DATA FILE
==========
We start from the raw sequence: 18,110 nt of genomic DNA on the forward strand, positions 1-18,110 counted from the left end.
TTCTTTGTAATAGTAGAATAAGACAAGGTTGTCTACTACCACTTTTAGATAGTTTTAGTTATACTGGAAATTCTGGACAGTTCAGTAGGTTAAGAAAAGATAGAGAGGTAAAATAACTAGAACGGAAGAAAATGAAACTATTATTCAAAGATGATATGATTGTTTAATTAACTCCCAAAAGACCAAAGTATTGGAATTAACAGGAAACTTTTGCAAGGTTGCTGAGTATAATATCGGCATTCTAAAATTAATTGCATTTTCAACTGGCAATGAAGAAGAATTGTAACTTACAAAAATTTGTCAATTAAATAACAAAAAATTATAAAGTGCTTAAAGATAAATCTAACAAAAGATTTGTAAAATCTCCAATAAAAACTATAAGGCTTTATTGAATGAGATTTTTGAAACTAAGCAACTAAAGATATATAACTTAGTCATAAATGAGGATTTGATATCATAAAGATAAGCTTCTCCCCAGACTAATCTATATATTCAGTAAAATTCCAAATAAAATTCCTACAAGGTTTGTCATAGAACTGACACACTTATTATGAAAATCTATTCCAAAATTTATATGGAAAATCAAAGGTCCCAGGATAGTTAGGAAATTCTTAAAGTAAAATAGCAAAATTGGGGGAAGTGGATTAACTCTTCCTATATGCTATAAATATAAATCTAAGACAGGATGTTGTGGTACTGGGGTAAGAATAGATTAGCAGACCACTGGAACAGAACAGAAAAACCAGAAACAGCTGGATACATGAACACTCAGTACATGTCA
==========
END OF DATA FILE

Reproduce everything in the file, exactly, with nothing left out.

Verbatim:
We start from the raw sequence: 18,110 nt of genomic DNA on the forward strand, positions 1-18,110 counted from the left end.
TTCTTTGTAATAGTAGAATAAGACAAGGTTGTCTACTACCACTTTTAGATAGTTTTAGTTATACTGGAAATTCTGGACAGTTCAGTAGGTTAAGAAAAGATAGAGAGGTAAAATAACTAGAACGGAAGAAAATGAAACTATTATTCAAAGATGATATGATTGTTTAATTAACTCCCAAAAGACCAAAGTATTGGAATTAACAGGAAACTTTTGCAAGGTTGCTGAGTATAATATCGGCATTCTAAAATTAATTGCATTTTCAACTGGCAATGAAGAAGAATTGTAACTTACAAAAATTTGTCAATTAAATAACAAAAAATTATAAAGTGCTTAAAGATAAATCTAACAAAAGATTTGTAAAATCTCCAATAAAAACTATAAGGCTTTATTGAATGAGATTTTTGAAACTAAGCAACTAAAGATATATAACTTAGTCATAAATGAGGATTTGATATCATAAAGATAAGCTTCTCCCCAGACTAATCTATATATTCAGTAAAATTCCAAATAAAATTCCTACAAGGTTTGTCATAGAACTGACACACTTATTATGAAAATCTATTCCAAAATTTATATGGAAAATCAAAGGTCCCAGGATAGTTAGGAAATTCTTAAAGTAAAATAGCAAAATTGGGGGAAGTGGATTAACTCTTCCTATATGCTATAAATATAAATCTAAGACAGGATGTTGTGGTACTGGGGTAAGAATAGATTAGCAGACCACTGGAACAGAACAGAAAAACCAGAAACAGCTGGATACATGAACACTCAGTACATGTCA